Here's how Kansas officials are responding to rioting in Washington
Chaos erupted in the nation's capital Wednesday as supporters of President Donald Trump swarmed the Capitol building, prompting Vice President Mike Pence to be swept to a secure location and the Senate chamber to be evacuated.
All members of Kansas' Congressional delegation confirmed they were safe and decried the events unfolding over the course of the afternoon, as protesters attempted to breach the House and Senate floors.
A woman was shot and taken to a hospital, where she was later pronounced dead. The Pentagon said the Washington, D.C., National Guard has been mobilized to support local law enforcement. By late afternoon, 13 people -- all from outside the area -- had been arrested.
Thousands had gathered at the National Mall earlier to protest the election results. At a rally about an hour before the protesters broke through police lines at the Capitol, Trump had urged them to go to the building.
Trump has unsuccessfully tried to overturn election results in six battleground states through dozens of failed lawsuits, falsely claiming the election was stolen despite no evidence of widespread fraud.
U.S. Sen. Roger Marshall and U.S. Reps. Ron Estes, Tracey Mann and Jake LaTurner all said they would object to the Electoral College vote for Biden, although Trump and his allies lack the votes needed to overturn the results.
Both U.S. Rep. Sharice Davids, the state's lone Democrat in Congress, and U.S. Sen. Jerry Moran have said they would vote to certify Biden's win.
Here are how the members of the state's Congressional delegation, as well as notable state officials, responded to the events:
U.S. Sen. Jerry Moran: "I condemn the violence and destruction at the U.S. Capitol in the strongest possible terms. It is completely unacceptable and unpatriotic. This is a sad day for our nation and it is an unwelcome reminder that our democracy is fragile," Moran said in a statement.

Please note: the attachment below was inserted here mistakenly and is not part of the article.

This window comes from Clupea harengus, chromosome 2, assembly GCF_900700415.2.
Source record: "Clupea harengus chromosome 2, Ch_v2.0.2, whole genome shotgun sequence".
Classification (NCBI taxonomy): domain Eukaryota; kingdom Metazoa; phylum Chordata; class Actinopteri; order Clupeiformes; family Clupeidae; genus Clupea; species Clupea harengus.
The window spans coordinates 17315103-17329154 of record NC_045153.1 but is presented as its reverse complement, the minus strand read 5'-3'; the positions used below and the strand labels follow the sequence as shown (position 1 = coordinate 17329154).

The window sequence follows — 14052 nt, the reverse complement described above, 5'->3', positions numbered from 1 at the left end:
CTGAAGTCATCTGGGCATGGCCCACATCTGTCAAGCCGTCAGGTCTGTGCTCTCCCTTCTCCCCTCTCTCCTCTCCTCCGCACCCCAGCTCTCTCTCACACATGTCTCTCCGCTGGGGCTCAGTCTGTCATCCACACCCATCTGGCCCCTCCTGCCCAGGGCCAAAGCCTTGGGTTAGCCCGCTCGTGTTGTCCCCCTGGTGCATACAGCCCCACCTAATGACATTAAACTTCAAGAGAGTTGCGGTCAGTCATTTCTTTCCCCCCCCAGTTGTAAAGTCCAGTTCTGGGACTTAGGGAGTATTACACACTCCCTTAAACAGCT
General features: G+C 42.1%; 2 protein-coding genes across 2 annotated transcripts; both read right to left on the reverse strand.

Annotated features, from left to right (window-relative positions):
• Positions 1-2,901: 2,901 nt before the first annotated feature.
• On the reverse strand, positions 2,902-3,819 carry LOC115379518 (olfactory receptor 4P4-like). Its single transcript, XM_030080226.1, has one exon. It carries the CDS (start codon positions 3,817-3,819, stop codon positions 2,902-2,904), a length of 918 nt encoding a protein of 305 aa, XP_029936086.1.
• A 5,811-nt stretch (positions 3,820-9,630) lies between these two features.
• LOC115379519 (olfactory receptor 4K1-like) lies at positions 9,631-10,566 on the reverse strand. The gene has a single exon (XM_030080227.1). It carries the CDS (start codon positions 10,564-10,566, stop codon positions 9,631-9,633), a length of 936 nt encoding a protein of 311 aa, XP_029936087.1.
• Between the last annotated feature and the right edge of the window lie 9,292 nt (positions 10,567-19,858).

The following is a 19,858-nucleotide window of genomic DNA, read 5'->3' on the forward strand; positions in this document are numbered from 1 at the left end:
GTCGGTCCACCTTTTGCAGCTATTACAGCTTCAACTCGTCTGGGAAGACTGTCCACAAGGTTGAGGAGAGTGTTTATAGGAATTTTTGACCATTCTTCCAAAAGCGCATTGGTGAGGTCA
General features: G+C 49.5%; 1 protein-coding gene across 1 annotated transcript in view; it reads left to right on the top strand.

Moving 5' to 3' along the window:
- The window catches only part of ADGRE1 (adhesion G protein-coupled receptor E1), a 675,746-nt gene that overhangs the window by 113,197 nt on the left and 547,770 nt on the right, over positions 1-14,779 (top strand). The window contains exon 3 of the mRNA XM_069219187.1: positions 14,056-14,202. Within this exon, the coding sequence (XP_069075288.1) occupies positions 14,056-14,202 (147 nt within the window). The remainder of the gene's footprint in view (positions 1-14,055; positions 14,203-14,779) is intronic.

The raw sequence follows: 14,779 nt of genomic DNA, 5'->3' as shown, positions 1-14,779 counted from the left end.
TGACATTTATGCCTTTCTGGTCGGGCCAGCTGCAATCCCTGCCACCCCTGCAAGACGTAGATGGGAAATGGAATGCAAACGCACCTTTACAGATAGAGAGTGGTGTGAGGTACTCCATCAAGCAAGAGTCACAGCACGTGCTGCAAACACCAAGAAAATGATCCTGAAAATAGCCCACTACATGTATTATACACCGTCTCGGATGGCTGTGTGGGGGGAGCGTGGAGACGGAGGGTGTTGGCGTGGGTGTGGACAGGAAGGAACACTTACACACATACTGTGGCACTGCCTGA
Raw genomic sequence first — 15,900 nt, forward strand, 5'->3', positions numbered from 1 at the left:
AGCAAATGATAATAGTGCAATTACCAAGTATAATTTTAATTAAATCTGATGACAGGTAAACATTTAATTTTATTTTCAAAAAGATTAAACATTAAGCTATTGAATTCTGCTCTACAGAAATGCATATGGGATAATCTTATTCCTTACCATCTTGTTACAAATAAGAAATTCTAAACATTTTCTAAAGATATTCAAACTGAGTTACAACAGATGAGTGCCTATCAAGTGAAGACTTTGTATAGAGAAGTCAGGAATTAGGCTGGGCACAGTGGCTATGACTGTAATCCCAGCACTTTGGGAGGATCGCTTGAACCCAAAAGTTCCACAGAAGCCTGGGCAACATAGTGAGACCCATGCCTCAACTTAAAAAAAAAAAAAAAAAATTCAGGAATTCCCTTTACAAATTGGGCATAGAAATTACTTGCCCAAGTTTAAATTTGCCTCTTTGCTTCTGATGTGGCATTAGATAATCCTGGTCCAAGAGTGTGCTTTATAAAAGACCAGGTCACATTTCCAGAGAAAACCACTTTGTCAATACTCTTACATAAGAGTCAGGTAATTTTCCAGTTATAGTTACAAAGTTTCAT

U.S. Sen. Roger Marshall: "I share the frustration many Americans have over the Presidential Election; however, what happened at the U.S. Capitol today is unreasonable and unacceptable and I condemn it at the highest level," Marshall said in a statement. "America needs to know we will not be deterred by violence."
U.S. Rep. Tracey Mann, 1st Congressional District: "I am a believer in the First Amendment and the right to peacefully protest," Mann said on Twitter. "The violence at the Capitol now is unacceptable."
U.S. Rep. Jake LaTurner, 2nd Congressional District: "The lawless behavior at the U.S. Capitol is reprehensible and has no place in our country," LaTurner said in a statement. "This is a stain on American history, and I condemn it in the strongest possible terms."
U.S. Rep. Sharice Davids, 3rd Congressional District: "Today is a dark day for our country," Davids wrote on Twitter. "It's unacceptable that we have a President who has repeatedly condoned and even encouraged this despicable behavior. It must stop."
U.S. Rep. Ron Estes, 4th Congressional District: "In America we can disagree without being disagreeable," Estes said on Twitter. "Protesting a cause is appropriate, but violence of any kind is unacceptable. I want to thank the Capitol Police and law enforcement officers that have responded."
U.S. Secretary of State Mike Pompeo: "The storming of the U.S. Capitol today is unacceptable," Pompeo said in a statement. "Lawlessness and rioting—here or around the world—is always unacceptable ... America is better than what we saw today at a place where I served as a member of Congress and saw firsthand democracy at its best."
Kansas Gov. Laura Kelly: "Acts of violence or destruction – especially when targeted at law enforcement and members of the press - is unacceptable," Kelly said in a statement. "Now more than ever, we need to come together and fight this virus – not each other."
Kansas Attorney General Derek Schmidt: “The lawlessness at the U.S. Capitol today is sickening, shameful, inexcusable and counterproductive," Schmidt said in a statement. "I condemn it in the strongest possible terms. This riot, like others before it over the past year, offends the law and order we fight to preserve every day, and it insults the men and women who fought and died for our Constitution and who serve the rule of law."
Kansas House Speaker Ron Ryckman: "This is not democracy," Ryckman said on Twitter. "This is not how we transition power. Threats, violence and destruction have no place in America."
N'dea Yancey-Bragg, John Bacon, Will Carless and Ryan W. Miller of USA TODAY contributed to this report.